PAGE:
American passages : 7. Slavery and freedom. 8. Regional realismPublished by : Oregon Public Broadcasting From Annenberg/CPB Physical details: 60 min. Year: 2002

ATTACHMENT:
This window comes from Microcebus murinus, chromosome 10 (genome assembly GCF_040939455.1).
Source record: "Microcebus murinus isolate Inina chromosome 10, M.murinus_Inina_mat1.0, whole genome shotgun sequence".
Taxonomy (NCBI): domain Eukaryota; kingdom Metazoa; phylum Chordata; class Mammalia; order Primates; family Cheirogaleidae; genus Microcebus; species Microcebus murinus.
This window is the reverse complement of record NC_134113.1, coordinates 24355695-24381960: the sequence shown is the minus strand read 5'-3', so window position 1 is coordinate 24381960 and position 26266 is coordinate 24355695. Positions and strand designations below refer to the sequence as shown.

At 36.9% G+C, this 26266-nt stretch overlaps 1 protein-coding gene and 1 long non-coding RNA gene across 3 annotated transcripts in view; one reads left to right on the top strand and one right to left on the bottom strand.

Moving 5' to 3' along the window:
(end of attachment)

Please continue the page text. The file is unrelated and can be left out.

Series description: American Passages is a video series that looks at American literature, connecting major writers to those less often taught. The series takes an expanded view of American literary movements, bringing in a diversity of voices and tracing the continuity among them. The 16 half-hour programs explore works of fiction, prose and poetry within their historical, social and cultural contexts. The videos are coordinated with the NORTON ANTHOLOGY OF AMERICAN LITERATURE, and are used in the United States as the basis of a one or two-semester university level course on American literature. 7. Slavery and Freedom How has slavery shaped the American literary imagination and American identity? This program turns to the classic slave narratives of Harriet Jacobs and Frederick Douglass and the fiction of Harriet Beecher Stowe. What rhetorical strategies do their works use to construct an authentic and authoritative American self? 8. Regional Realism Set in the antebellum American South, but written after Emancipation, Mark Twain's novel THE ADVENTURES OF HUCKLEBERRY FINN remains a classic of American literature. This program compares Twain's depiction of Southern vernacular culture to that of Charles Chestnutt and Kate Chopin, and in doing so, introduces the hallmarks of American Realism.